If one assumes that the architects of the Virupaksha temple helped construct the Kailasa temple at Ellora, the construction of a massive temple during the reign of a single monarch does not seem impossible. The architects already had a blueprint and a prototype, which must have significantly reduced the effort involved in constructing a new temple. Moreover, quarrying a monolithic temple would have actually involved less effort than transporting large stones to build a new temple of similar size. Assuming that one person can cut around 4 cubic feet of rock every day, Dhavalikar estimated that 250 labourers would have managed to construct the Kailasa temple at Ellora within 5.5 years. The presence of non-Rashtrakuta styles in the temple can be attributed to the involvement of Chalukya and Pallava artists.
The Kailasa Temple is notable for its vertical excavation--carvers started at the top of the original rock and excavated downward. The traditional methods were rigidly followed by the master architect which could not have been achieved by excavating from the front.
A medieval Marathi legend appears to refer to the construction of the Kailasa temple. The earliest extant text to mention this legend is Katha-Kalpataru by Krishna Yajnavalki (c. 1470-1535 CE). According to this legend, the local king suffered from a severe disease. His queen prayed to the god Ghrishneshwar (Shiva) at Elapura to cure her husband. She vowed to construct a temple if her wish was granted, and promised to observe a fast until she could see the shikhara (top) of this temple. After the king was cured, she requested him to build a temple immediately, but multiple architects declared that it would take months to build a temple complete with a shikhara. One architect named Kokasa assured the king that the queen would be able to see the shikhara of a temple within a week's time. He started building the temple from the top, by carving a rock. He was able to finish the shikhara within a week's time, enabling the queen to give up her fast. The temple was named Manikeshwar after the queen. M. K. Dhavalikar theorises that Kokasa was indeed the chief architect of the Kailasa temple, which may have been originally known as Manikeshwar. Multiple 11th-13th century inscriptions from central India mention architects born in the illustrious family of Kokasa.
The Kailasa temple architecture is different from the earlier style prevalent in the Deccan region. As stated above, it appears to be based on the Virupaksha Temple at Pattadakal and the Kailasa temple at Kanchi, but it is not an exact imitation of these two temples. The southern influence on the temple architecture can be attributed to the involvement of Chalukya and Pallava artists in its construction. The indigenous Deccan artisans appear to have played a subordinate role in the temple's construction.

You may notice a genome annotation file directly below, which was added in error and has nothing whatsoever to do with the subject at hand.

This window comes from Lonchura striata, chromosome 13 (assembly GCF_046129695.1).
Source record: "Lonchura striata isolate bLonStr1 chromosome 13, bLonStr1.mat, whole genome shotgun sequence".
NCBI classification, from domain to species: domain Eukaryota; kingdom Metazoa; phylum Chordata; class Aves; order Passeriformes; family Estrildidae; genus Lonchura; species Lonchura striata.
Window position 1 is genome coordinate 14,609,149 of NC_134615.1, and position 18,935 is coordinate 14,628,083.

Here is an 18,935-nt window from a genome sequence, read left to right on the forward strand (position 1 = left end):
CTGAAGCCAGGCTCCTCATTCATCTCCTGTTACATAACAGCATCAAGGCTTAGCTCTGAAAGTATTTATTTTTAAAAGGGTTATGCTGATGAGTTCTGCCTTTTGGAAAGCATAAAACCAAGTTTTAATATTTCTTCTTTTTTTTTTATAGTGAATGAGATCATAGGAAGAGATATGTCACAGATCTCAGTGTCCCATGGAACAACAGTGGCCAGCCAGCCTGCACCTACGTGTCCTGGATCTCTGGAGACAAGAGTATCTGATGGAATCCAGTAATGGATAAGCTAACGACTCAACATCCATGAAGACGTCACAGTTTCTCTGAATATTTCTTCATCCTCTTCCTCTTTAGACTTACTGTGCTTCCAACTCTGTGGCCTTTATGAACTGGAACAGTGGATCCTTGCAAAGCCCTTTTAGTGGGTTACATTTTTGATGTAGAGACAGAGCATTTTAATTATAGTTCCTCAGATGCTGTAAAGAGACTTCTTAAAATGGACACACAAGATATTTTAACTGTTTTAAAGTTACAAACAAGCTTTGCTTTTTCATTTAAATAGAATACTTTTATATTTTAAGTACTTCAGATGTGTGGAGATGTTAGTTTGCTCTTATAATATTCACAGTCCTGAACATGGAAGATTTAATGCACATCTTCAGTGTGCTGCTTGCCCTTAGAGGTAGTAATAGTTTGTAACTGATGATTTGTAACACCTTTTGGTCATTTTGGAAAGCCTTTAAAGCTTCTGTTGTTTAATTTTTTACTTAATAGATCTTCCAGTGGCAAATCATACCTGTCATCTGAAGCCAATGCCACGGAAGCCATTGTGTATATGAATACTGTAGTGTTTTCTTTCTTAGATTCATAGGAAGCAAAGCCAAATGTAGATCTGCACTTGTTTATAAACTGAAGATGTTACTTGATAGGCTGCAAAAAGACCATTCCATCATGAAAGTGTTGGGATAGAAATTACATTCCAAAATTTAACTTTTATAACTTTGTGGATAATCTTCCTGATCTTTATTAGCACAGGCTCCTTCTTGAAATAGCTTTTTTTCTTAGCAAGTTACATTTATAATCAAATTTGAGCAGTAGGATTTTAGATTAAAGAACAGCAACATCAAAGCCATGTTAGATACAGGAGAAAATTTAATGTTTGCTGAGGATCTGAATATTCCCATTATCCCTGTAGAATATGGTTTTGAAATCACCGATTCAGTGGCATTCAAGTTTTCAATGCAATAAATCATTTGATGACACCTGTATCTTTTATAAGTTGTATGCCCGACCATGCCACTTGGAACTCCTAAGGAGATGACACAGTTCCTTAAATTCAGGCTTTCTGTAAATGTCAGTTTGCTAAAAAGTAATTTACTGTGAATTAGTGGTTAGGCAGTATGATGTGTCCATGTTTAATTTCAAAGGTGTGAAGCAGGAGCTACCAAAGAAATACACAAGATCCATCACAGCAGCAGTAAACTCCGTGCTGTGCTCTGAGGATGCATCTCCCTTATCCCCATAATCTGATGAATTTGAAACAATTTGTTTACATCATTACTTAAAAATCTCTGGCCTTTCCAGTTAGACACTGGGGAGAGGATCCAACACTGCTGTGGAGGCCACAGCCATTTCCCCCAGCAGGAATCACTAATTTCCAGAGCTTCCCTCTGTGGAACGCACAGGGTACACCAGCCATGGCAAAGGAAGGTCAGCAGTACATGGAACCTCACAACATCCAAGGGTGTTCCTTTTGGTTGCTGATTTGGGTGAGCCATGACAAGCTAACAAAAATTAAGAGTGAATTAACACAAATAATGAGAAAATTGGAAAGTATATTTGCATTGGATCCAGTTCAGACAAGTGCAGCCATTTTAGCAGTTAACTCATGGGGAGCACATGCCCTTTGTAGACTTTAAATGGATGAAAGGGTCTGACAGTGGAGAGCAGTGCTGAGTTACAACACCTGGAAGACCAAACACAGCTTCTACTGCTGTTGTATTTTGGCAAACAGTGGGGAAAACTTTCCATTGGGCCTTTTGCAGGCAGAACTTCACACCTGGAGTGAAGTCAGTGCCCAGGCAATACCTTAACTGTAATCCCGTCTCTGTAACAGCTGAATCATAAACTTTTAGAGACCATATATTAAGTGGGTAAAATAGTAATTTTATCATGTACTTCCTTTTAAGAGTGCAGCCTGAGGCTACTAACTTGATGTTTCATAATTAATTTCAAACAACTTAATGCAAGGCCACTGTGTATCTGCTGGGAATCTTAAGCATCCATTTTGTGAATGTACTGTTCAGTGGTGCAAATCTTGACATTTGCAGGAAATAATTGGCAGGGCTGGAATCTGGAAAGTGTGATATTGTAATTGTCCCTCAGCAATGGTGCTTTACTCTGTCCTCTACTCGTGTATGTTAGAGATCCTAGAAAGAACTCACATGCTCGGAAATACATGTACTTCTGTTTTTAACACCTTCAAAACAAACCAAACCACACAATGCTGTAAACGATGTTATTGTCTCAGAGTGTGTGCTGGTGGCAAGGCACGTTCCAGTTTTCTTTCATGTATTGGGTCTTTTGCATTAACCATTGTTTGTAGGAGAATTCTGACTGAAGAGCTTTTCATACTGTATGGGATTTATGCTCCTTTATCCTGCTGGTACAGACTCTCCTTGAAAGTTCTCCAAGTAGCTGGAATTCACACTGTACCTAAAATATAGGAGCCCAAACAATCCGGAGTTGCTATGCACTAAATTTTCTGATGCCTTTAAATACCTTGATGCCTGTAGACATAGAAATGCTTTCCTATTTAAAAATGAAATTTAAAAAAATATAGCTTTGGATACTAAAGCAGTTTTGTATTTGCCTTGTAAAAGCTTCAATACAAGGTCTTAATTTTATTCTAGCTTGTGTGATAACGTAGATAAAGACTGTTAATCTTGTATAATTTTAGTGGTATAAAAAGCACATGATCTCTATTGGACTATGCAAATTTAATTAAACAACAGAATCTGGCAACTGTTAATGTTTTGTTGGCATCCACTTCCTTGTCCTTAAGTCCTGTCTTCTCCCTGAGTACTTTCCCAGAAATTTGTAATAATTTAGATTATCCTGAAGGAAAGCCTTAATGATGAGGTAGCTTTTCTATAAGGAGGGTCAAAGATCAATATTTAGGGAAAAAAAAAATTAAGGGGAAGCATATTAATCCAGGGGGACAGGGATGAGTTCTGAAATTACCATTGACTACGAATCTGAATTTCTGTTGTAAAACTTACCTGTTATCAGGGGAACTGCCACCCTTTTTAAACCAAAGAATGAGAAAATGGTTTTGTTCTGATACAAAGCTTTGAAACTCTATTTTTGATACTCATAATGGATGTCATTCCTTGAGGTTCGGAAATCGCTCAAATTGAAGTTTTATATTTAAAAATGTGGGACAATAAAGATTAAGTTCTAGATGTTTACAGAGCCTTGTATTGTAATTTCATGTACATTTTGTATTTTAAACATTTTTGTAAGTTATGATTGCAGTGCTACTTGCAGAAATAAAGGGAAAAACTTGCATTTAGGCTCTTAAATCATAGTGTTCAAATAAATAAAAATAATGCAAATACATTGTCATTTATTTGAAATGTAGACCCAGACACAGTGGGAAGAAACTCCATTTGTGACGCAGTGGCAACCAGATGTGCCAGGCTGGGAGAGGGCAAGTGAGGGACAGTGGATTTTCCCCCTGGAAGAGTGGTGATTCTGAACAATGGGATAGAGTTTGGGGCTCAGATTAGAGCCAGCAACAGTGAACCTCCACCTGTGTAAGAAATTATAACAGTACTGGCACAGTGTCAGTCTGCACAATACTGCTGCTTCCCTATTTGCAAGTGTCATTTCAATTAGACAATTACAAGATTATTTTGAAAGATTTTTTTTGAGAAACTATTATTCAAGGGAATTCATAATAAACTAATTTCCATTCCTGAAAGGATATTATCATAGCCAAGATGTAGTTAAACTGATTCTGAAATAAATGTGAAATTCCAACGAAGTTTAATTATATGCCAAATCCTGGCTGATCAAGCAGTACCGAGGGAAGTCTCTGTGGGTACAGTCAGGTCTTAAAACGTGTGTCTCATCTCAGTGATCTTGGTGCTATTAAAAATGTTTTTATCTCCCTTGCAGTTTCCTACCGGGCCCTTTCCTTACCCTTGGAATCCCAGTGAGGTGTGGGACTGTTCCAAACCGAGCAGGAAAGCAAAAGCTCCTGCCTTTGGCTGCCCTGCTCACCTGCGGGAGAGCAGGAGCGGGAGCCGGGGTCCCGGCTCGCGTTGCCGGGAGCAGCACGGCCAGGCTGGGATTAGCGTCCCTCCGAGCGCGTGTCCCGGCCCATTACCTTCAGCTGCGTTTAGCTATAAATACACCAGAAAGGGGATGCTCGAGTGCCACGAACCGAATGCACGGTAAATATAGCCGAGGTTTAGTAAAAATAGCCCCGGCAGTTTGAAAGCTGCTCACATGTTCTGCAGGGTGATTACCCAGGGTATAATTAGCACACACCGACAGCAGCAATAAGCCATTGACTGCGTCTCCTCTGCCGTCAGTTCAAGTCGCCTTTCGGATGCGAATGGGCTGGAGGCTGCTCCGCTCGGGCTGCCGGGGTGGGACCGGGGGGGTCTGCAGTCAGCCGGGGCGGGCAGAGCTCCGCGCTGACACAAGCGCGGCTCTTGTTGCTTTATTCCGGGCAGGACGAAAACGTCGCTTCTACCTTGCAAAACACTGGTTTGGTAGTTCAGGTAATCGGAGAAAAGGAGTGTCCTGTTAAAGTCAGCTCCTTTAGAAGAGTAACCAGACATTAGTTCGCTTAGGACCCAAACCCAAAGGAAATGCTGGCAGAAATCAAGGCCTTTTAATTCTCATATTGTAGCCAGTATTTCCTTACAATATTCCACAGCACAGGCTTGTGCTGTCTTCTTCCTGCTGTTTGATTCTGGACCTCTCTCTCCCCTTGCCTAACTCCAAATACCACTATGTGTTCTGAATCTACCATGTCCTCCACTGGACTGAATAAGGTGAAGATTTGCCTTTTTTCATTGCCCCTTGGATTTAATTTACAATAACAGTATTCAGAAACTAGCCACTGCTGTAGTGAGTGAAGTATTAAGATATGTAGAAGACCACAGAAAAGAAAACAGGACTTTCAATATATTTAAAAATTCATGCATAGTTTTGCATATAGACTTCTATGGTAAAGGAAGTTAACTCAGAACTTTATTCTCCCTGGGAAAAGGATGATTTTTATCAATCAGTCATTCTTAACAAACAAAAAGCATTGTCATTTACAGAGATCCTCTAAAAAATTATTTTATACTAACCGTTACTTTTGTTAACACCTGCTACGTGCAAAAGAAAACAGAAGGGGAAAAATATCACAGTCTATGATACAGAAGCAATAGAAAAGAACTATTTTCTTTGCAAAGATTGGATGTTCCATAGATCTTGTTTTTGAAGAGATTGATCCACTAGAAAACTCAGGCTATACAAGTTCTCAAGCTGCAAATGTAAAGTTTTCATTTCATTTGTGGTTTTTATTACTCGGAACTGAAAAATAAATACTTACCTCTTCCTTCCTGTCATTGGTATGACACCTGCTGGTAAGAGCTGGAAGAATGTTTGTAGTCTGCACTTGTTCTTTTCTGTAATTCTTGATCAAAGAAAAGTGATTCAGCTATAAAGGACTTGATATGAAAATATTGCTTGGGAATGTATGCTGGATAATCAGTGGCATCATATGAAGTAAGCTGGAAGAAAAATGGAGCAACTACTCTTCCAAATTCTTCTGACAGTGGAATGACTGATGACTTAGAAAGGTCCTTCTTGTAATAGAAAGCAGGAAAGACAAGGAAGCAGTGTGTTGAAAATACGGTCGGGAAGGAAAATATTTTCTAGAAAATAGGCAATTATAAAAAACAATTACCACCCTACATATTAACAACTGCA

The entrance to the temple courtyard features a low gopuram. Most of the deities at the left of the entrance are Shaivaite (followers of Lord Shiva) while on the right hand side the deities are Vaishnavaites (followers of Lord Vishnu). A two-storeyed gateway opens to reveal a U-shaped courtyard. The dimensions of the courtyard are 82 m x 46 m at the base. The courtyard is edged by a columned arcade three stories high. The arcades are punctuated by huge sculpted panels, and alcoves containing enormous sculptures of a variety of deities. Originally flying bridges of stone connected these galleries to central temple structures, but these have fallen.
Within the courtyard, there is a central shrine dedicated to Shiva, and an image of his mount Nandi (the sacred bull). The central shrine housing the lingam features a flat-roofed mandapa supported by 16 pillars, and a Dravidian shikhara. The shrine – complete with pillars, windows, inner and outer rooms, gathering halls, and an enormous stone lingam at its heart – is carved with niches, plasters, windows as well as images of deities, mithunas (erotic male and female figures) and other figures. As is traditional in Shiva temples, Nandi sits on a porch in front of the central temple. The Nandi mandapa and main Shiva temple are each about 7 metres high, and built on two storeys. The lower stories of the Nandi Mandapa are both solid structures, decorated with elaborate illustrative carvings. The base of the temple has been carved to suggest that elephants are holding the structure aloft. A rock bridge connects the Nandi Mandapa to the porch of the temple. The base of the temple hall features scenes from Mahabharata and Ramayana.